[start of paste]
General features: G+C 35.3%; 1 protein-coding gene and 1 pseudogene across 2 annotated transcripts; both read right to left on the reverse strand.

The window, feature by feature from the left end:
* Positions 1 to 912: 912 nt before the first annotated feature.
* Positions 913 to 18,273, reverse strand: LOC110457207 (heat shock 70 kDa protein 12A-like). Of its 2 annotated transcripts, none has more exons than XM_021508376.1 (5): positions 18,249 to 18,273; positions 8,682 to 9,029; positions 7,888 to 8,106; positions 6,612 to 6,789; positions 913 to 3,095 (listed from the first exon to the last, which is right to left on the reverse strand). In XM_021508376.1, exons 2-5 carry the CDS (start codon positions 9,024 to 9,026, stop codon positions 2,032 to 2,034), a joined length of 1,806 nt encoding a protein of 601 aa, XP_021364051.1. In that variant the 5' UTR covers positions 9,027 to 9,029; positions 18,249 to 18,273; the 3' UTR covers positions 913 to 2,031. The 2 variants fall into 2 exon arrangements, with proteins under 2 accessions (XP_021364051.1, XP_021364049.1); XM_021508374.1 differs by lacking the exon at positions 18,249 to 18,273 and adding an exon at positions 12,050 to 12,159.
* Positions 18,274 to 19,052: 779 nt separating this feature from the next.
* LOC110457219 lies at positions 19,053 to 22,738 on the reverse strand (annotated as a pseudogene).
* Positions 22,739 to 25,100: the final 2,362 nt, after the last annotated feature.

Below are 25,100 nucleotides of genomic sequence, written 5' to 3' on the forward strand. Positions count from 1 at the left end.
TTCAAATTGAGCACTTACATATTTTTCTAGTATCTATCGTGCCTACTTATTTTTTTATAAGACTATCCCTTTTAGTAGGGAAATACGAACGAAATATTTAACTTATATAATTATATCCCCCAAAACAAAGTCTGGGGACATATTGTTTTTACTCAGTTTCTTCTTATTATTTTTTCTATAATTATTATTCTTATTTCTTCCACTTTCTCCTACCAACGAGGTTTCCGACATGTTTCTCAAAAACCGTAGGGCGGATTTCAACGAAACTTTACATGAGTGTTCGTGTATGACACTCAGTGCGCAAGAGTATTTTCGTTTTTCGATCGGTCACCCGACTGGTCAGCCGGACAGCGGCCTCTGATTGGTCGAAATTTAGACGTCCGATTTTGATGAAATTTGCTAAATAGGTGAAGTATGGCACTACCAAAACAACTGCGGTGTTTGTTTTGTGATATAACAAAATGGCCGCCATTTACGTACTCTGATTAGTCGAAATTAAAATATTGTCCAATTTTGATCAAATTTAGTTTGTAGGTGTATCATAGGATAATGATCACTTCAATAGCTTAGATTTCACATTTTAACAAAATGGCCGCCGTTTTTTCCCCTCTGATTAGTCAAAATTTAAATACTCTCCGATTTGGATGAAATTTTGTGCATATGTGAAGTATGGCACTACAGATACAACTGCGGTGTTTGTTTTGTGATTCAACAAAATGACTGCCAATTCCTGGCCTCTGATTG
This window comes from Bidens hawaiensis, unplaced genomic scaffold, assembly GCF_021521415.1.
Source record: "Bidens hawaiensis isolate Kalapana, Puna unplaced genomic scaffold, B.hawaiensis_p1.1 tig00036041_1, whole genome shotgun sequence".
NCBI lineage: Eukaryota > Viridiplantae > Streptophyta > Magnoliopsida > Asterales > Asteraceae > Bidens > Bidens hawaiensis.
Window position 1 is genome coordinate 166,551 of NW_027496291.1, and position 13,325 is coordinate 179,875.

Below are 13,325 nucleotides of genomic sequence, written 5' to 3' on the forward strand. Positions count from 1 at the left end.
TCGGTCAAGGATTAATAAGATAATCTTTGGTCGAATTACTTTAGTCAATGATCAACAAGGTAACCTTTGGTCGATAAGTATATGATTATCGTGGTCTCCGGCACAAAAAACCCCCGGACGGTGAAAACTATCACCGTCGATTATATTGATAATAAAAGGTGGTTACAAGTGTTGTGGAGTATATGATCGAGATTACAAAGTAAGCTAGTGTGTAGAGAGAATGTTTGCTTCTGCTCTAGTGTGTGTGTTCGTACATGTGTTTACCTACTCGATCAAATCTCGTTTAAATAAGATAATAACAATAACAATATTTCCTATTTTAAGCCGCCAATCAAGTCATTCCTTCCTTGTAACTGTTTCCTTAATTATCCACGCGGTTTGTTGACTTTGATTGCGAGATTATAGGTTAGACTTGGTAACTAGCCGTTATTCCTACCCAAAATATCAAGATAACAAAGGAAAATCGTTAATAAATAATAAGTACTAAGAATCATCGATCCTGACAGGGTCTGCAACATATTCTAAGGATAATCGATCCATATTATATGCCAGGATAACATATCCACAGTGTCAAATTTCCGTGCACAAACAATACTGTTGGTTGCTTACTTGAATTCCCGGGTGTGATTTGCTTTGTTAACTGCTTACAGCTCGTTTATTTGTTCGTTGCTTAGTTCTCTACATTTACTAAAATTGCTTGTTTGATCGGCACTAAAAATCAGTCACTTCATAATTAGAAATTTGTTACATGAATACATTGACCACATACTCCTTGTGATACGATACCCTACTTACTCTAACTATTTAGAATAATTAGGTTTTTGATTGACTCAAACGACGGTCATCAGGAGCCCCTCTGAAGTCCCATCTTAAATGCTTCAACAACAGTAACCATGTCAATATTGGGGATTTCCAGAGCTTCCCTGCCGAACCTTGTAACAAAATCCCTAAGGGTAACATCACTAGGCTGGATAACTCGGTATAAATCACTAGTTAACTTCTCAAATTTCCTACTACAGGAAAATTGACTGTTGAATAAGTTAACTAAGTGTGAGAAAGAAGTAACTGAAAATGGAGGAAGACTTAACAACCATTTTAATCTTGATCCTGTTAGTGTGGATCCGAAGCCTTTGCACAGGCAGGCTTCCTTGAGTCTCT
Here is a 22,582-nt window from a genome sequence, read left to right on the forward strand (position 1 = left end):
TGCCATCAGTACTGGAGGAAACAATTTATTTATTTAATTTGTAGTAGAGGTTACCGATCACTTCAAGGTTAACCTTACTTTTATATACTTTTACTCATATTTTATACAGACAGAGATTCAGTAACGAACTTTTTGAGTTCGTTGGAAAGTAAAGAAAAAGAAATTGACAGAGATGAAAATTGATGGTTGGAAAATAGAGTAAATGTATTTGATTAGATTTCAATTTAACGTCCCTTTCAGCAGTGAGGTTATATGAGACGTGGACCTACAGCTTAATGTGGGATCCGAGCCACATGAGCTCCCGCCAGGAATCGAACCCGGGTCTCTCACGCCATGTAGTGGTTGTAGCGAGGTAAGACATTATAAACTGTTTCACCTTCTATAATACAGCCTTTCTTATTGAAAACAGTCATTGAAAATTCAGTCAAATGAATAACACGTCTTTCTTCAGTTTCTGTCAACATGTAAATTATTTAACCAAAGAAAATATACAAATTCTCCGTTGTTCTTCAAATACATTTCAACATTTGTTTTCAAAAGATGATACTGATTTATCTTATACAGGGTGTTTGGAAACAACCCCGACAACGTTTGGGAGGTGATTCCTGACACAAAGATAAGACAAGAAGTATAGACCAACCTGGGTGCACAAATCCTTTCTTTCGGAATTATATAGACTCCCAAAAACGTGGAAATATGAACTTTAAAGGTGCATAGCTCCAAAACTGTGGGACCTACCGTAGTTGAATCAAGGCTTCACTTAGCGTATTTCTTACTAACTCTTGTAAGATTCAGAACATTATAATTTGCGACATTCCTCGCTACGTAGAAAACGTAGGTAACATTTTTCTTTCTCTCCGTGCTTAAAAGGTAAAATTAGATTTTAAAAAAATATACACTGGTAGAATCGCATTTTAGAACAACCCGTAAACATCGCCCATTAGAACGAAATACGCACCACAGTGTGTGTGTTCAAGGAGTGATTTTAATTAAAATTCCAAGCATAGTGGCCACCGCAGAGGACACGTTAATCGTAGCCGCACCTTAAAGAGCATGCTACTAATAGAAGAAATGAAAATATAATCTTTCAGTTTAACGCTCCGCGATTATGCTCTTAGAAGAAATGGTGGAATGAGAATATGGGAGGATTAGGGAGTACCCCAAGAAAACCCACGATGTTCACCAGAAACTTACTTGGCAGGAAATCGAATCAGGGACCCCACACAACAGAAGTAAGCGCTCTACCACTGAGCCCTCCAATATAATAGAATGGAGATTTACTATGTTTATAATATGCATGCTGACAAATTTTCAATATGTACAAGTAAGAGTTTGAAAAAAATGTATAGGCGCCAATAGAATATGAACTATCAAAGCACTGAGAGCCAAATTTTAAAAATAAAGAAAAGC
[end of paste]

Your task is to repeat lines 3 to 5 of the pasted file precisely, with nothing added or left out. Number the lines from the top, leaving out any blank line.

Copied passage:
* Positions 1 to 912: 912 nt before the first annotated feature.
* Positions 913 to 18,273, reverse strand: LOC110457207 (heat shock 70 kDa protein 12A-like). Of its 2 annotated transcripts, none has more exons than XM_021508376.1 (5): positions 18,249 to 18,273; positions 8,682 to 9,029; positions 7,888 to 8,106; positions 6,612 to 6,789; positions 913 to 3,095 (listed from the first exon to the last, which is right to left on the reverse strand). In XM_021508376.1, exons 2-5 carry the CDS (start codon positions 9,024 to 9,026, stop codon positions 2,032 to 2,034), a joined length of 1,806 nt encoding a protein of 601 aa, XP_021364051.1. In that variant the 5' UTR covers positions 9,027 to 9,029; positions 18,249 to 18,273; the 3' UTR covers positions 913 to 2,031. The 2 variants fall into 2 exon arrangements, with proteins under 2 accessions (XP_021364051.1, XP_021364049.1); XM_021508374.1 differs by lacking the exon at positions 18,249 to 18,273 and adding an exon at positions 12,050 to 12,159.
* Positions 18,274 to 19,052: 779 nt separating this feature from the next.